Report: Illinois Economic Development Agency Wasting Millions

Published August 30, 2010

The nearly insolvent Illinois state government could save millions of dollars and improve the state’s economy by abolishing the state’s economic development agency.

That’s one of the findings in Budget Solutions 2011, a report published by the Illinois Policy Institute, which offers budget-balancing ideas in three key areas of reform: spending realignment, right-sizing government labor costs, and pension funding reform.

Among the recommendations in Budget Solutions 2011 is the closure of the state’s Department of Commerce and Economic Opportunity (DCEO). According to DCEO’s mission statement, the department is “the lead state agency responsible for improving Illinois’ competitiveness in the global economy” and is responsible for “creating and retaining high quality jobs and building strong communities.”

In reality, much of the DCEO’s work duplicates services already offered by the private sector, the report finds. Illinois businesses already provide other state businesses with services such as global marketing and technology support, for example.

‘Redundant Government Agency’
Some state lawmakers agree with the call to eliminate the DCEO.

“There would be no need for DCEO if the tax policies in Illinois were attractive to business investment. Moreover, it’s a redundant government agency,” said State Rep. Mike Connelly (R-Naperville). “There are already many economic development organizations like the Naperville Development Partnership that already work to bring new business and retain business in Illinois.”

The DCEO is not needed in these areas and may actually be taking away commerce from Illinois companies, he said.

Puzzling Spending Choices
Illinois owes $6 billion in late payments to businesses that provide goods or services to the state and has an $80 billion unfunded pension liability and the nation’s second-worst credit rating. Budget Solutions 2011 gives examples of what it describes as spending that would be questionable at any time but is especially so when the state is in such a deep fiscal hole:

As an example, the report notes the DCEO gave a $100,000 grant in fiscal year 2010 to the Western Illinois Tourism Development Office to help with the costs associated with hosting the Canadian 4th of July Celebration. The DCEO’s grant tracker says the grant’s (#10-372010) purpose is “to assist with costs associated with attracting international tourists to Illinois attractions and events.”

Similarly, the DCEO awarded a $50,000 grant in fiscal year 2009 to the Chicago Convention and Visitor’s Bureau to “increase awareness of Chicago and Illinois in the Republic of Ireland,” according to the grant. The DCEO’s grant tracker says the grant’s (#08-372010) funding will come from “a portion of the state’s hotel-motel tax revenue.”

Sending Money Out of State
In 2009 the state’s Department of Commerce and Economic Opportunity gave the Western Kentucky Carbon Storage Foundation a grant worth $250,000. The Foundation was created when “Peabody Energy, ConocoPhillips and E.ON U.S. formed the non-profit Foundation to work with the Kentucky Geological Survey in a project that includes drilling a well to test the Knox and Mount Simon geological formations at a site in Hancock County,” according to the grant.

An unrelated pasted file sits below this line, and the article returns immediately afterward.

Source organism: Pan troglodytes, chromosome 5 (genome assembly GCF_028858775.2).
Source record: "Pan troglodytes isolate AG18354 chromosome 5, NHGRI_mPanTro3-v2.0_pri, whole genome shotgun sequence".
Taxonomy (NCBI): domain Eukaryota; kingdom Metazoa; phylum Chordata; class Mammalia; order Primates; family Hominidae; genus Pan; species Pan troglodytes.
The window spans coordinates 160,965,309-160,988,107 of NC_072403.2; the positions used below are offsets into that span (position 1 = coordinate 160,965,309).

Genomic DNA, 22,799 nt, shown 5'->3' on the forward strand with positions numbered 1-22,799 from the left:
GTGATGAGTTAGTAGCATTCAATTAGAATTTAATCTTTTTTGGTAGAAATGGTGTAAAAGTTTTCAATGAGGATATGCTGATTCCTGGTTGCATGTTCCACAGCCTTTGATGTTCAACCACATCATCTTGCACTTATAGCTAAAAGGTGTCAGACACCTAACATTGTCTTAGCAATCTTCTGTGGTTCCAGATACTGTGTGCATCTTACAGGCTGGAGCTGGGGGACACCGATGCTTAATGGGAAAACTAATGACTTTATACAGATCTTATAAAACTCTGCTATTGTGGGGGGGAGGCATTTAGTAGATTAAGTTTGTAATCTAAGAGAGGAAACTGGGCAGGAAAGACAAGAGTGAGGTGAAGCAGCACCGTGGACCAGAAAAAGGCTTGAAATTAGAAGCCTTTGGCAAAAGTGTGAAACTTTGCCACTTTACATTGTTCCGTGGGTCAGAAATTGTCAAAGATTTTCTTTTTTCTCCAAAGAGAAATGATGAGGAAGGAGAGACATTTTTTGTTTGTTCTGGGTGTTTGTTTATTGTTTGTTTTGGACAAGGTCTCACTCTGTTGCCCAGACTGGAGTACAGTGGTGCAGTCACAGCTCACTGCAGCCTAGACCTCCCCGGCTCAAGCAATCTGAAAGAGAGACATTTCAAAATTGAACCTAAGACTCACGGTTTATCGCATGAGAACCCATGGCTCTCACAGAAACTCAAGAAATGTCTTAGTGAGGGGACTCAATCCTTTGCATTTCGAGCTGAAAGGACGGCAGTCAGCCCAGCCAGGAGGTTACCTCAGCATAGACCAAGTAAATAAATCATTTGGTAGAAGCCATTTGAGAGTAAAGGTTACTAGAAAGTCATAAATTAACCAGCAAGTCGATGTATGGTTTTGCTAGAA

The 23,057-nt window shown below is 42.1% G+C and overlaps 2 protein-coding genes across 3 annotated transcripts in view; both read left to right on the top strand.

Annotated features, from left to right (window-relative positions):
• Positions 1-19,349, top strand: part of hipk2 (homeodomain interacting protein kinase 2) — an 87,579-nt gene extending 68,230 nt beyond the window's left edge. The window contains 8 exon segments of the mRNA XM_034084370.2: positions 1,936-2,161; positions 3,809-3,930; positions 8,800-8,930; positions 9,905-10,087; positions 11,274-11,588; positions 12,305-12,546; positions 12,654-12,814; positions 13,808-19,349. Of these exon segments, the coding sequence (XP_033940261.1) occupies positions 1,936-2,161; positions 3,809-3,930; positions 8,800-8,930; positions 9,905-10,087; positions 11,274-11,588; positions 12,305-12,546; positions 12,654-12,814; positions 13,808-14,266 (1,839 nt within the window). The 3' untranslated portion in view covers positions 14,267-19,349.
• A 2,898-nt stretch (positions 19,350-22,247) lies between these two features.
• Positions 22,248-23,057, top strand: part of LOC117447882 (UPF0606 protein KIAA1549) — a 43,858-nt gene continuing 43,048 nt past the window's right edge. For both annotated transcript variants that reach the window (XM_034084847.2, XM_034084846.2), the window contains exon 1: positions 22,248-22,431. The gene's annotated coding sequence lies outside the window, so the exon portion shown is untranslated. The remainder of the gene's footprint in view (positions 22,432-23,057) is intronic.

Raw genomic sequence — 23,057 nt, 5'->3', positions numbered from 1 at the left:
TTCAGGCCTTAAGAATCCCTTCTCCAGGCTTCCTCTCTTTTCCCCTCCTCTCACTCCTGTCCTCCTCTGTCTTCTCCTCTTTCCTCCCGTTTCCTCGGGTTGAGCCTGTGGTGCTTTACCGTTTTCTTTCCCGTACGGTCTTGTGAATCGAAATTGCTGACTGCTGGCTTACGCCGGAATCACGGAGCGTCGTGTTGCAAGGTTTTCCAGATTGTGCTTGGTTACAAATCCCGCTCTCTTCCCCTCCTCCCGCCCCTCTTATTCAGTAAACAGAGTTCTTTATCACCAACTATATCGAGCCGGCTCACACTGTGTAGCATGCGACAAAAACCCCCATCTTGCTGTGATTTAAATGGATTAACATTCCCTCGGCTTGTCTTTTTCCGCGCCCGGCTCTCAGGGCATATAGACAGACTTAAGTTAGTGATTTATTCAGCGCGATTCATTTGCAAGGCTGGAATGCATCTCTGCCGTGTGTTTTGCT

The grant from the Department Commerce was used to fund “a test well to research the permanent storage of carbon dioxide (CO2) deep underground in western Kentucky.”

Promoting Obscure Tourism
The DCEO gave a $10,000 grant in fiscal year 2009 to Ryburn Enterprises in Normal, Illinois to “assist in the restoration and preservation of a 1930s gas station, garage, and restaurant.” The DCEO’s grant tracker explains the grant’s (#09-335011) purpose is to promote tourism in the area, as the old and outdated buildings lie on the historic Route 66 highway.

The Blackhawk Waterways Convention and Visitors Bureau in the town of Polo received $1,272.88 for advertising “bed & breakfasts that specialize in chocolate-themed meals.” The DCEO’s grant tracker explains this grant’s (#10-361014) purpose: “based off of the increased interest in culinary tourism, it is clear this promotion strategy will promote more tourism to the area.”

The DCEO’s grant tracker also shows a total of $219,067 in the last two years going to the Blackhawk Waterways Convention and Visitors Bureau to promote tourism in the area in other ways.

‘Pay-to-Play Cesspool’
Similarly, the DCEO gave Downtown Springfield Inc. $100,000 for touch-screen kiosks to “provide information on local historic sites, restaurants, retail shops, services, hotels, recreational facilities, maps of downtown and other services.”

The Web-based informational kiosks are located at Eighth and Adams streets, near the Prairie Capital Convention Center, and at Sixth and Madison streets, near Union Station and the Abraham Lincoln Presidential Museum. The DCEO’s grant tracker says the grant (#08-203453) will provide for hiring a part-time employee “to serve as an information/data input operator to collect and post information.”

“There is absolutely no oversight in the Department of Commerce and Economic Opportunity,” said State Rep. Jack Franks (D-Woodstock). “No one knows how money is spent once it gets into the hands of the grantee. It has turned into a pay-to-play cesspool, and it needs to be eliminated. Clearly, the DCEO is failing when Illinois is losing business and remaining uncompetitive with other states, like Indiana, that are doing a much better job of promoting a friendly, pro-business environment and welcoming businesses in with better incentives.”

Kate Campaigne Piercy ([email protected]) is director of government reform at the Illinois Policy Institute.

Internet Info

Budget Solutions 2011, Illinois Policy Institute: